Cloud VMs: Understanding and Securing the Multiple Routes to Privileged Access

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How many different ways are there to get privileged access to a VM running in the cloud? Let’s use Azure as an example.

First, of course, there’s RDP or SSH access to the VM using its public IP address if you are using the default network configuration of Azure VMs where the cloud allocates a dynamic Internet IP address when the VM boots. The VM itself doesn’t know about this IP address – instead Azure uses reverse-NAT and port forwarding to get RDP/SSH traffic to the private IP the VM has on whichever virtual network that VM is connected to. But think about all the other ways.

Continuing with RDP and SSH, unless you’ve setup Network Security Group rules in Azure, or a host firewall on the VM’s guest OS to prevent it, any other VM on the same virtual network or connected virtual networks can remote into the VM we’re discussing. If you have ExpressRoute or VPN connections between your on-prem network and the Azure virtual network, you can probably access remote into the VM from there too. And of course, depending on the guest OS, there are other management interfaces. Windows for instance may allow WMI, Win32 remote APIs via RPC, PowerShell remoting and so on.

But less commonly understood are indirect methods to get a privileged session on a cloud-based VM. You can run commands inside a VM – sometimes without any credentials valid on that VM. How is this possible? It relies on the integration agent Azure (and other clouds) run inside of each VM. This agent can run scripts and commands requested by the cloud infrastructure. In the case of Azure, you can use:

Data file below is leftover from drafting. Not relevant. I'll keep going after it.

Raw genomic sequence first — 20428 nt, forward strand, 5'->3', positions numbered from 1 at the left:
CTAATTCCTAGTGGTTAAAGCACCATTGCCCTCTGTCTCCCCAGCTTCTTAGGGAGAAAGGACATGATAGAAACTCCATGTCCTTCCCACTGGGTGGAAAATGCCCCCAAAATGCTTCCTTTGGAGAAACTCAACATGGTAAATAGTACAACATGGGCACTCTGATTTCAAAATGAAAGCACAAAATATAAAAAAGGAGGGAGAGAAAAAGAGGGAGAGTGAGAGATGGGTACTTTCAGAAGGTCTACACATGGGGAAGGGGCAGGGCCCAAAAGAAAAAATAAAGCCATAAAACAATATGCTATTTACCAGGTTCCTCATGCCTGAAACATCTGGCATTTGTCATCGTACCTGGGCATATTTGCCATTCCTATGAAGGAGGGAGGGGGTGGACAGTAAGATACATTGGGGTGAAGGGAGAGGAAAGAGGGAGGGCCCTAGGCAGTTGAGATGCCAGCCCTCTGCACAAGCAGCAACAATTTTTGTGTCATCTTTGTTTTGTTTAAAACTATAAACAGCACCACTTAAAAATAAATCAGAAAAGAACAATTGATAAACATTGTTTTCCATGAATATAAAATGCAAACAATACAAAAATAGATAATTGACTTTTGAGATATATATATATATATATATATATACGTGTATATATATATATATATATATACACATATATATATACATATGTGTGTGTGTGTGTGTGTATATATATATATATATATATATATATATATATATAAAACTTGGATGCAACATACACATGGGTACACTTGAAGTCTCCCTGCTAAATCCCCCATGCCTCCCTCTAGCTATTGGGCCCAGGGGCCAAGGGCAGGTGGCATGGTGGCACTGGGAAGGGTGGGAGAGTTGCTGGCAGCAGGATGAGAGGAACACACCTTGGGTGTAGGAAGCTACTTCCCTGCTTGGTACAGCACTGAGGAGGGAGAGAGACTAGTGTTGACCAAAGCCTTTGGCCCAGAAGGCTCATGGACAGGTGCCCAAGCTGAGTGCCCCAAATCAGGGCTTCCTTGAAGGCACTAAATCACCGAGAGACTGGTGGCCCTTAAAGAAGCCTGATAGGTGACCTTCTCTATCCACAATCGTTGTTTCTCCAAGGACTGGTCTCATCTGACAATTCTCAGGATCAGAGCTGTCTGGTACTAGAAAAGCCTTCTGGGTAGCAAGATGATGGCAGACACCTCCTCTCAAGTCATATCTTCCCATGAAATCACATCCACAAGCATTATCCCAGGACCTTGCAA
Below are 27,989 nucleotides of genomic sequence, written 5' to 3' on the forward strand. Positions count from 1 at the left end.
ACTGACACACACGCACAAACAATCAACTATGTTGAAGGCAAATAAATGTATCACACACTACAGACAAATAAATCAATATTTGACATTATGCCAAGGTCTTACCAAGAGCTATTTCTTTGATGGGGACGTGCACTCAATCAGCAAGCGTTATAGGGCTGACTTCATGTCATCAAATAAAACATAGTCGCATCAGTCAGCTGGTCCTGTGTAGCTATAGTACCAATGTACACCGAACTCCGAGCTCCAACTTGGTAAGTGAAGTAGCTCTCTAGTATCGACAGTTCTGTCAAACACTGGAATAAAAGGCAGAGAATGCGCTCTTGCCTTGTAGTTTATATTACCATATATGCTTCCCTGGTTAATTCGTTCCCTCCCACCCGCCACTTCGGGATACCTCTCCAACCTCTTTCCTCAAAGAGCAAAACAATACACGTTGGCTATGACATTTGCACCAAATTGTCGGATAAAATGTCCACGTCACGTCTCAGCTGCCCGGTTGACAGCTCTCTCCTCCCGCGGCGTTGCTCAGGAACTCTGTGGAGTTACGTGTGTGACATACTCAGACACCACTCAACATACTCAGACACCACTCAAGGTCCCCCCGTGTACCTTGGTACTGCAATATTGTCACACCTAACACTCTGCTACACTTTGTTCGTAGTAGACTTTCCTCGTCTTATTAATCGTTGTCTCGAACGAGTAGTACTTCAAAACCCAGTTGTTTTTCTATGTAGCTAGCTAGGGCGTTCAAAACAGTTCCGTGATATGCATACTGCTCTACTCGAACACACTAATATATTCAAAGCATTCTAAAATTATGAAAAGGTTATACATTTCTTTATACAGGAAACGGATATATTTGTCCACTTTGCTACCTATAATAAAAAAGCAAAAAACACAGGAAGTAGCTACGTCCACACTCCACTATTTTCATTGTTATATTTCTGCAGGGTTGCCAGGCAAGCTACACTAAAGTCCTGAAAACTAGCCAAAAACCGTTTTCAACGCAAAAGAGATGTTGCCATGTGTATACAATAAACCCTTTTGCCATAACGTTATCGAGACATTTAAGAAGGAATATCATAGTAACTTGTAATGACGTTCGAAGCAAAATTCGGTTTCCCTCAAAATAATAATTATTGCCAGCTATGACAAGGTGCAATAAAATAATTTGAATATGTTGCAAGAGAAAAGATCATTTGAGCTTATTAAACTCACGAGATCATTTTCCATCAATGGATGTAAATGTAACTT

• Custom Script Extension
  • Run Command
  • Hybrid Runbook Worker
  • Serial Console

It turns out there are several different planes of control on cloud-based VMs and more than one type of user account and permission that governs access. As the number of VMs in the cloud grows, managing and securing privileged access on all planes of control becomes increasingly important but also more complicated.

In this webinar, we will examine all the routes to get privileged access to a VM. We’ll identify:

  • What type of account and permission is used to authenticate the session?
  • What options do you have to limiting network access?
  • Where is the audit trail and what form does the log events take?
  • Where are the controls to ensure this route is protected?

We’ve got a great sponsor for this real-training-for-free™ session – BeyondTrust’s Duane Simms will show you how their privilege management technology allows you to protect privileged access to all your systems whether in the cloud or on prem – whether short-lived, transient VMS or long-term, permanent systems.

Please join us for this real training for free event.

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